Written by: Scott Rosenberg
Directed by: Ted Demme
Starring: Matt Dillon, Timothy Hutton, Noah Emmerich, Annabeth Gish, Lauren Holly, Timothy Hutton, Natalie Portman, Uma Thurman
My rating is simple, Watch It, It Depends, Skip it. Read my previous movie reviews!
A piano player at a crossroads in his life returns to his hometown high school reunion. His friends face similar situations where life hasn't worked out quite like they anticipated.
This is the what do I do with my life genre. Willie and his friends haven't quite matured to adults, but aren't kids. It almost veers into the category of a guys movie with them hanging out at a bar, but offers a lot of depth. They're all chasing something, whether it's an image, the past, or the future. The characters are wondering, what now? You'll either know someone like these characters or can identify with them. This zeros in on that moment when you reach a crossroads. You have to live life instead of fantasizing about what you could have or have lost.
This is a slice of life, nostalgic movie. You've got the popular jock Tommy (Matt Dillon) who's living in the past, scared his best years are behind him in high school. Paul (Michael Rapaport) is chasing the images of centerfold models. He's never grown out of his teenage years, his room still adorned with magazine images. Willie (Timothy Hutton) tried to make it as a pianist and realizes that's not going to cut it. He doesn't know what to do now. His friends look up to him since he managed to escape the town. He may have escaped but he didn't make it big.
Willie gets advice from his thirteen year old living next to his dad, Marty (Natalie Portman). She's easily the best character in the movie because she has the best dialog. She's thirteen going on forty with a wit and knowledge base far above a typical teen. Her wit is only matched by Willie's.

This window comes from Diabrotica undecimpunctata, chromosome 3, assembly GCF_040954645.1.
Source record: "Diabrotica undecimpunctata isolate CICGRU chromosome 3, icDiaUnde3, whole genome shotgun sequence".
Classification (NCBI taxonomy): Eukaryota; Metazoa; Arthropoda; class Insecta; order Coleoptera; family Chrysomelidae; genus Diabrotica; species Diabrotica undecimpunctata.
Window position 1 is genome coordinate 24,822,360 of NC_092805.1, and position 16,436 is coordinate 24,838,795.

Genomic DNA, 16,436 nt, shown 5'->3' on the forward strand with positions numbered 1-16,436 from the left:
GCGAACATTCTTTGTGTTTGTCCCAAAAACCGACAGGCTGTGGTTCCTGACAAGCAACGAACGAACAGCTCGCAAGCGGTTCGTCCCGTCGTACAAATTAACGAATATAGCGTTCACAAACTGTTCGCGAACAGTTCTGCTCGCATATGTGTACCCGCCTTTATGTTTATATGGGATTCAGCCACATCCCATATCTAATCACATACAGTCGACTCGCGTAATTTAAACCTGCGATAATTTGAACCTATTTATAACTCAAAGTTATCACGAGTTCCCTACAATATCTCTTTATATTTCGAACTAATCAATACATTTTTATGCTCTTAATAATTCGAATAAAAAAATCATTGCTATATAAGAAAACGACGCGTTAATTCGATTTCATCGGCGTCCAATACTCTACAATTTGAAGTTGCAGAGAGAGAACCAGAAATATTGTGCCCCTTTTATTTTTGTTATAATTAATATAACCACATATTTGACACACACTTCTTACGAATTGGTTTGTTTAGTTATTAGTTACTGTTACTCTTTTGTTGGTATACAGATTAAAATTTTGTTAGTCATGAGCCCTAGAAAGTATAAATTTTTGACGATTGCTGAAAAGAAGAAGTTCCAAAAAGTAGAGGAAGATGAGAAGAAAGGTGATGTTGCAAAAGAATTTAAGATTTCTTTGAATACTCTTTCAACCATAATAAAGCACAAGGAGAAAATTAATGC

That's part of the reason that Willie is so intrigued by her. She is a fantasy escape from his life, and he has a crush on her, but knows he can't act. She of course develops a crush on him. While he feeds her crush by wanting to talk to her, he stops the notions that they'll wait for each other telling her she'll grow up and forget about him. He had considered the same, but sees the crush for what it is. Willie and Marty are both looking for an escape, as are his friends.
His friends are living like they're still in high school. As Paul says, "Nothing ever changes." He's referring to the town, but it could just as easily be his mindset.
Willie's time back home provides a moment to reflect, and the high school reunion makes it clear to all the characters that it's time to grow up.
The pop culture references are extensive, from Breakfast Club to Misery and Winnie the Pooh to name a few. The music definitely has some '90s sensibilities.
I hate to say it since it's a banal description but it's a 'nice' movie. It's a feel good type, where you can relate because you've been there.